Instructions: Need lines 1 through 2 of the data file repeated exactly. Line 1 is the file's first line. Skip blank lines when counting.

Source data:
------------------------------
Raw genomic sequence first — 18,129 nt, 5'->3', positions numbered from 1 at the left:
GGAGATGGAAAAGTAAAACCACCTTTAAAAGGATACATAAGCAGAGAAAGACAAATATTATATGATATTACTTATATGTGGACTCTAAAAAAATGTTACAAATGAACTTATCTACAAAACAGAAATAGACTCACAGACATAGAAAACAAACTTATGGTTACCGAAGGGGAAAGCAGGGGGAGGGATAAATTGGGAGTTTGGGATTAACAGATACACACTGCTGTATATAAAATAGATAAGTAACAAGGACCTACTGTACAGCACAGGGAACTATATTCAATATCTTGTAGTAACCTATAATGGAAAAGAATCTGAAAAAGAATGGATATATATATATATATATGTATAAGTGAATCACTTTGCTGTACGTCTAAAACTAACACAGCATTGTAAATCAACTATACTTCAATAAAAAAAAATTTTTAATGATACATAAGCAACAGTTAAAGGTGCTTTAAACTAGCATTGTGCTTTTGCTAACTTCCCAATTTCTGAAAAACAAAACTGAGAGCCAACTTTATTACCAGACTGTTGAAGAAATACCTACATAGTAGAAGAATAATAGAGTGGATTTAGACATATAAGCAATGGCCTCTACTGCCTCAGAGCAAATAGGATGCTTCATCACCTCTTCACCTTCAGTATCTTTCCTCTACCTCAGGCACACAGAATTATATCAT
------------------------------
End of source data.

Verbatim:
Raw genomic sequence first — 18,129 nt, 5'->3', positions numbered from 1 at the left:
GGAGATGGAAAAGTAAAACCACCTTTAAAAGGATACATAAGCAGAGAAAGACAAATATTATATGATATTACTTATATGTGGACTCTAAAAAAATGTTACAAATGAACTTATCTACAAAACAGAAATAGACTCACAGACATAGAAAACAAACTTATGGTTACCGAAGGGGAAAGCAGGGGGAGGGATAAATTGGGAGTTTGGGATTAACAGATACACACTGCTGTATATAAAATAGATAAGTAACAAGGACCTACTGTACAGCACAGGGAACTATATTCAATATCTTGTAGTAACCTATAATGGAAAAGAATCTGAAAAAGAATGGATATATATATATATATATGTATAAGTGAATCACTTTGCTGTACGTCTAAAACTAACACAGCATTGTAAATCAACTATACTTCAATAAAAAAAAATTTTTAATGATACATAAGCAACAGTTAAAGGTGCTTTAAACTAGCATTGTGCTTTTGCTAACTTCCCAATTTCTGAAAAACAAAACTGAGAGCCAACTTTATTACCAGACTGTTGAAGAAATACCTACATAGTAGAAGAATAATAGAGTGGATTTAGACATATAAGCAATGGCCTCTACTGCCTCAGAGCAAATAGGATGCTTCATCACCTCTTCACCTTCAGTATCTTTCCTCTACCTCAGGCACACAGAATTATATCAT